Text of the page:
No excuses for the ‘great seducer’

The raunchy escapades of French super star Dominique Strauss-Kahn, who is accused of sexually assaulting a Manhattan maid, make the Jersey Shore decadence look like the cast of Sesame Street.

How could a guy with all that baggage, who is nicknamed “The Great Seducer,” ever been seriously considered a candidate for the French presidency? The French media should have been working to expose one of the world’s most powerful predators instead of doing investigative reporting on whether First Lady Carla Bruni-Sarkozy was pregnant.

Even before “DSK,” as he’s known, was charged with sexually assaulting a maid in his $3,000-a-night hotel, it was well-known the ex-chief of the International Monetary Fund was a womanizer, whose antics smelled a lot like what we call “sexual harassment” in America. And it was the worst kind of harassment, by a person in a high place against the powerless.

Is it any wonder that the biggest outcry in France after this guy got collared by the NYPD at JFK was that the New York media dared to show pictures of him on the perp walk in handcuffs and unshaven.

France felt it was a “national humiliation” and that Strauss-Kahn was set up, but it had no problem when the media identified the West African woman who was the victim of the alleged assault. In America, we have a tradition of not identifying victims of sex crimes.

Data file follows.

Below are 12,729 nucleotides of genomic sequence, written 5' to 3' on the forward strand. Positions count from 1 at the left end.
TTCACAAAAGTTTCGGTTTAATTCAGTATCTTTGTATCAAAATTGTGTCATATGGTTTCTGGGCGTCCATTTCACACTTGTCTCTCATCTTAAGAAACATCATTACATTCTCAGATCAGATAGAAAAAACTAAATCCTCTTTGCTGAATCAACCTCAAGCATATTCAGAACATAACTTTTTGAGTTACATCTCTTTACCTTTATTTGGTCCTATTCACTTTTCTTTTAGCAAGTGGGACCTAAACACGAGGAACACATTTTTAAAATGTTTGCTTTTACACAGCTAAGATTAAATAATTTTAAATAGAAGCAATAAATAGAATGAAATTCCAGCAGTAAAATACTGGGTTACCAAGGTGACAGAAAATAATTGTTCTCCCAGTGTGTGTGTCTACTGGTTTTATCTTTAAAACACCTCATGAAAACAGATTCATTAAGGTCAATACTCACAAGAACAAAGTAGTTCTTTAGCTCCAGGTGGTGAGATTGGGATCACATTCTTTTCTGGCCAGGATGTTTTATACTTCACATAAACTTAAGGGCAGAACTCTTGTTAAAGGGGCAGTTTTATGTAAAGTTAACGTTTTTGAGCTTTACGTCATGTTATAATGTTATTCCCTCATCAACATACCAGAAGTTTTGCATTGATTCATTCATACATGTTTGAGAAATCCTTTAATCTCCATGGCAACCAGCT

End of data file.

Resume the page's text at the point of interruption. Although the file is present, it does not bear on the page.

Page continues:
When a novelist who accused Strauss-Kahn of assaulting her appeared on French TV news, they bleeped out DSK’s name. The hypocrisies are systemic — the powerful perpetrator got protection while the victim got exposed.

Strauss-Kahn, who headed an organization reputed to have a permissive culture that fosters sexual harassment, is accused of coming out of his bathroom naked and chasing the maid around. What sounds like one of those sick French comedies ended in an alleged sexual assault on a 32-year-old widow, who was trying to raise her daughter alone in a strange country.

France, which typically sees itself as more enlightened than America, quickly concluded that New York ain’t Paris, where if a similar crime had occurred, it might never have seen the light of day. Is it any wonder that of the estimated 75,000 rapes in France each year, only 10% get reported (compared with 55% in America) with a 1% conviction rate?

Elaine Ganley of the Associated Press wrote, “So different are French laws and mores, it is conceivable that Strauss-Kahn — innocent or guilty — failed to grasp the speed by which American justice runs its course, the weight given to alleged sex offenses and the egalitarian premise on which the U.S. judicial system is based until he sat in the infamous Rikers Island prison.”

The maid, who is an immigrant from Guinea, would probably also agree America is different from her homeland, where the weak are preyed on by the powerful with impunity.

Here in America, we may like hot dogs more than foie gras, but every once in a while we do the right thing. God bless America.

 

Joe Pisani may be reached at [email protected]

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